On Tuesday 2 October 2018, the 50th Anniversary of the exploration of the Blue Nile will be commemorated at a special event at the Royal Geographical Society (with IBG), including a display of equipment and a presentation by Colonel John Blashford-Snell and members of the 1968 expedition. Tickets are £20. To purchase click here.
‘We have received a request from Haile Selassie, Emperor of Ethiopia, King of Kings, Chosen Lion of the Tribe of Judah... and an honorary field marshal in the British Army,’ said the mildly autocratic general in whose presence I stood. ‘He wants his Blue Nile explored,’ he continued. ‘I gather you have seen the river?’
‘Yes sir, but only briefly from a bridge,’ I replied.
‘Well, is it navigable?’
‘It might be in the right sort of boat, but it’s full of huge rapids, large crocodiles, aggressive hippo and the mile-deep gorge through which it runs is subject to landslides. It is also home to gangs of bandits.’
‘You are being negative and I do not appreciate negative officers,’ snapped the general. ‘A challenging venture like this is just what the army needs at present. We shall do this! We’ll have a committee to organise it. I shall be chairman and you can be secretary. I see no need for anyone else.’
Thus was born an expedition, approved by the Royal Geographical Society and organised by the Royal Military College of Science, to map the little-known upper reaches of the great river and carry out a wide range of scientific studies. A 70-strong team of servicemen and scientists was assembled and the explorers set out from the main base in Ethiopia in late July 1968, reaching their goal in September of that year.
The expedition attracted widespread support. The Queen and the Duke of Edinburgh had recently visited Ethiopia and been taken by the emperor to view the Blue Nile as it tumbled over the Tissisat Falls. Thus, the expedition was of particular interest to them when they visited the Royal School of Military Engineering and saw the boats being developed to navigate the river later that year.
To study the river, it was planned to move by boat in the wet season, when the flood water should smooth out the cataracts of the Nile (shallow lengths of the river broken by many small boulders). The lower reaches would be covered first and then the more dangerous head waters would be tackled. There were other hazards, including crocodiles and disease, but the major problem was that of re-supply. This was overcome by parachute drops from an army Beaver aircraft flown specially from Britain. Expedition mail travelled on mules, by boat and in the Beaver. Special philatelic covers were issued to commemorate the epic journey and these were posted at remote towns in the region. The Daily Telegraph sent Chris Bonington to cover the story and many British companies generously backed the venture.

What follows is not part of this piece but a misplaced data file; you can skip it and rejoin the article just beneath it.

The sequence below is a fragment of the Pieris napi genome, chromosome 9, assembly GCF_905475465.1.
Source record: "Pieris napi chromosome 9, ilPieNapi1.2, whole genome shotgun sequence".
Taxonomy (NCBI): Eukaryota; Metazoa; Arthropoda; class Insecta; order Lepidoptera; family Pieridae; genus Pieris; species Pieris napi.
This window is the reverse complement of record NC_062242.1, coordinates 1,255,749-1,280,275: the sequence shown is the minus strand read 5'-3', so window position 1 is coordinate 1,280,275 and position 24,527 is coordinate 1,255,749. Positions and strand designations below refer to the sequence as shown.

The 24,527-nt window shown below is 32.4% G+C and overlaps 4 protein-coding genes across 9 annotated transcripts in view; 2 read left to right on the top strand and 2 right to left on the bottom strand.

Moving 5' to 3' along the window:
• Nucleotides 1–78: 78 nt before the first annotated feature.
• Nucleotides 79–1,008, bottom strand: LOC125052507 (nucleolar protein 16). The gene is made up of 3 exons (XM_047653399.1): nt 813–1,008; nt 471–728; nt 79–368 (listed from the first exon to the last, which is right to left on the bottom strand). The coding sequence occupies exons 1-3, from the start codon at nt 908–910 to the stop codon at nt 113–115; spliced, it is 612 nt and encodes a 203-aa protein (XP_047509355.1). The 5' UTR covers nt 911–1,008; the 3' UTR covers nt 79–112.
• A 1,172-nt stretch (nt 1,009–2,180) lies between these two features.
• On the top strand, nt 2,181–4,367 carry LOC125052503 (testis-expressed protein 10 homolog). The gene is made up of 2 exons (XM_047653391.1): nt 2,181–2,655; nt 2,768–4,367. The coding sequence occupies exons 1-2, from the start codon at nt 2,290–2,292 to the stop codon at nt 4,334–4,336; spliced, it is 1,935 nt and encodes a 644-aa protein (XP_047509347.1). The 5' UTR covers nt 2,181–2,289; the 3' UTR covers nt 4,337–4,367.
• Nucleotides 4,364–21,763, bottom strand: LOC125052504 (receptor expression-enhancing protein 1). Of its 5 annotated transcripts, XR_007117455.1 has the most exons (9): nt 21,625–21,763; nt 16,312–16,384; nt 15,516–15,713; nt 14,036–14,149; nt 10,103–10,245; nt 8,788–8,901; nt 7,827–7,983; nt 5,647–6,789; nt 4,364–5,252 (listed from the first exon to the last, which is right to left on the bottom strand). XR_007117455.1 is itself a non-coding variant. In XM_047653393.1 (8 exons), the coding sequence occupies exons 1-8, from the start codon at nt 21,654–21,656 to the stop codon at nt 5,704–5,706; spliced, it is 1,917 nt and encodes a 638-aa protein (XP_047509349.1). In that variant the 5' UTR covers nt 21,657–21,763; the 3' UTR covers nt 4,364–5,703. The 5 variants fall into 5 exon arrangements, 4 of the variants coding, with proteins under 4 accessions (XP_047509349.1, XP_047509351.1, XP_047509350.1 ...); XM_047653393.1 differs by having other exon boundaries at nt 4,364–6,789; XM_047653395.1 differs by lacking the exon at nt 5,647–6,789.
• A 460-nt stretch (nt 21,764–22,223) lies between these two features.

The scientists included archaeologists, a vet and five zoologists. A bilharzia survey (a disease caused by parasitic flatworms) and geological studies were also undertaken. Game and crocodile surveys were made for the Ethiopian Wildlife Department.
In late July, the main base was established at Debra Marcos in Ethiopia and the explorers set out from Shafartak in four army assault crafts.
For three weeks, they battled through the cataracts, stopping at selected points for scientific work. Specimens were taken out of the gorge by mule parties, who likened their ascent to a never-ending ladder in a Turkish bath. The steep slopes were covered in loose rocks, concealed by elephant grass up to 12 feet high. Midday temperatures were around 90° Fahrenheit (32°C) and the humidity was at 85 per cent.
The last phase involved the descent from Lake Tana to Shafartak. The first 50 miles were raging white cataracts and the river party moved in Avon inflatable boats, specially constructed for this. This voyage was an extreme test of man and equipment and tragically a Scottish soldier - Corporal Ian Macleod - was drowned while crossing a tributary.
The final descent was through a completely unexplored gorge. Here there were more crocodiles, and cataracts that could not be by-passed. Over three days, the team negotiated 12 rapids, fought two gun battles with bandit gangs, and met many large crocodiles. It sailed through vertical-sided canyons and saw a land that no other outsiders had seen. Indeed, these days are a story in themselves. The expedition had lost much of its equipment, several boats and had 50 per cent casualties of one sort or another. Nevertheless, it pressed on to the finish.
On 24 September, the successful flotilla reached Shafartak. As the boats approached the great bridge, they were dwarfed by the magnitude of the gorge, however it was a proud sight as they sailed in, flying the flags of Britain and Ethiopia. Through careful preparation, excellent equipment and outstanding teamwork, the ‘Everest of rivers’ had been navigated and explored.
Over 70 papers were published covering the scientific work of the expedition. The use of the Avon inflatable boats led to the development of white water rafting. The expedition film was widely acclaimed on TV and the historian Richard Snailham wrote the official book The Blue Nile Revealed.
Today, expeditions may benefit from the numerous technological advances and costs have reduced their scale, but Edward Shackleton summed it up pretty well when he said: ‘... while man today has the same urges that he has had throughout his history, he will continue to discover and explore, possibly even to the furthest galaxies thousands of millions of years away. For as a species, man has thousands of millions of years, unless he destroys himself, in which to develop and to move and to discover and to explore.’
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